All of us have mental biases which can lead us to make stupid mistakes.
The trick is to be aware of our psychological weaknesses, so we can compensate for them in decision-making.
- Anchoring bias: You tend to rely too heavily, or “anchor,” on one trait or piece of information when making decisions. For example: Your business plan relies on product pricing that is static, without taking into account margin attrition due to exchange rate movements.
- Availability bias: You tend to overestimate the likelihood of events with greater “availability” in your memory. Availability can be influenced by how recent the memories are, or how unusual or emotionally charged they may be. For example: Dramatic news stories of shark attacks make you more scared of being attacked by a shark than by being struck by falling airplane parts, even though you are statistically more likely to be hit by an airplane part.
- Confirmation bias: You tend to search for, interpret, focus on and remember information in a way that confirms your preconceptions. For example: If you’ve already invested your savings in a business selling rocking chairs for moms, you will latch onto all news that mothers love rocking chairs.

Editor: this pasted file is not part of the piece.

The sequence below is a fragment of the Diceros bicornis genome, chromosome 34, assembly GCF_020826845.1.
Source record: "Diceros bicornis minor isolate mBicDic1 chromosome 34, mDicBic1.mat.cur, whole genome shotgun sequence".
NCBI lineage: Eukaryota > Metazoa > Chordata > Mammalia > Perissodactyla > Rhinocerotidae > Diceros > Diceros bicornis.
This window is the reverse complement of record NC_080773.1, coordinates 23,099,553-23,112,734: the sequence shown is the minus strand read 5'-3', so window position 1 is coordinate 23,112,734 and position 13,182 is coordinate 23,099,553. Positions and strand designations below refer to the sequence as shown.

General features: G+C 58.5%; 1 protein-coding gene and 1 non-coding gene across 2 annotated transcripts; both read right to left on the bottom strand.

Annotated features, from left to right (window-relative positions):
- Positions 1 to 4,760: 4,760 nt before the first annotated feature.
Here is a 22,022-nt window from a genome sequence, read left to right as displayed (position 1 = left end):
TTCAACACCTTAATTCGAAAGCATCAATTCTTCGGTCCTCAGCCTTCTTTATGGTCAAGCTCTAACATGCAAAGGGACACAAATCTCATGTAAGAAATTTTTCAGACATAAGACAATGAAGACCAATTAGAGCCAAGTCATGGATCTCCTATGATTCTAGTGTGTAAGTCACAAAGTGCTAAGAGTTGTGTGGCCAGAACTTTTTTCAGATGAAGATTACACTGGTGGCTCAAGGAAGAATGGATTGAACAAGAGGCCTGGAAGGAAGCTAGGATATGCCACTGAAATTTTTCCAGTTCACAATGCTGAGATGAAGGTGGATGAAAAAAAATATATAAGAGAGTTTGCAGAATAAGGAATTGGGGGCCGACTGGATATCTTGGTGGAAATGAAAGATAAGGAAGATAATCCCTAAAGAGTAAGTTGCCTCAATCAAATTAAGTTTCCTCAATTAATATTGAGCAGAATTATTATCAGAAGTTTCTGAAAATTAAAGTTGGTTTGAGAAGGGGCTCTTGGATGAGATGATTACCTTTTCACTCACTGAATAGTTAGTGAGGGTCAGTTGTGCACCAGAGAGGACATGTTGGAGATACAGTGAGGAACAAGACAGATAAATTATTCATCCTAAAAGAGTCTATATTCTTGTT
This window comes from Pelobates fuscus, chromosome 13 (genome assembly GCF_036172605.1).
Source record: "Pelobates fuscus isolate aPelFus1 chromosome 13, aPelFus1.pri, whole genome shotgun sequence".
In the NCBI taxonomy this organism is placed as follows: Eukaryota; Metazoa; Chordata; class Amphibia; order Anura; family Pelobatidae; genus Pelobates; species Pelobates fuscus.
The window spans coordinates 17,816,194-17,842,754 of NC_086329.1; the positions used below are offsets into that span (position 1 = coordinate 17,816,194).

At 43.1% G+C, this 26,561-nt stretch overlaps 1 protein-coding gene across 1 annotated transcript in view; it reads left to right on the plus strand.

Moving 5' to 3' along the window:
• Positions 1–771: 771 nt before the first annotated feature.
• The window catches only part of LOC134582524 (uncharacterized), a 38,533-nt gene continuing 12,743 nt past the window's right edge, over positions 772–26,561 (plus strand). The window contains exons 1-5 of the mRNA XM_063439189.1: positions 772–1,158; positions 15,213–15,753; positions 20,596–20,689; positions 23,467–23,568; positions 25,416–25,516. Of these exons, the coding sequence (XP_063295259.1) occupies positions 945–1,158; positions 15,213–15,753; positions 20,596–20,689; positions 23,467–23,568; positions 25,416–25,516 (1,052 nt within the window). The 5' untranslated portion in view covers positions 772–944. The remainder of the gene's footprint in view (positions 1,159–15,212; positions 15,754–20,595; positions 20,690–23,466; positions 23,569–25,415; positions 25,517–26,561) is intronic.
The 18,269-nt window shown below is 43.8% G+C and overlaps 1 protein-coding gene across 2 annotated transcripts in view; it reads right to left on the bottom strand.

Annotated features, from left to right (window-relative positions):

- Optimism bias: You tend to be over-optimistic, overestimating favorable and pleasing outcomes. For example: You’re running out of runway. Instead of facing facts and cutting costs, you double down on the conviction that the big sale is around the corner.
- Planning fallacy bias: You tend to overestimate benefits and underestimate costs and task-completion times. The rule of thumb should be to double your estimated cost, and double the estimated time to your first sale.
- Sunk-cost or loss-aversion bias: You’ve spent a fortune in money, energy, time and reputation to get so far. You’ve long dreamed of the day of being successful. You press on in the hope of getting a return on their investment, even in the face of mounting evidence that to continue would be folly. What is done is done. Walk away if its going nowhere.
- Hindsight bias: You tend to look backwards in time and see events as more predictable than they were at the time a decision was made. This bias, also known as the “knew-it-all-along effect,” typically affects those annoying “I told you so” people who never really told you anything.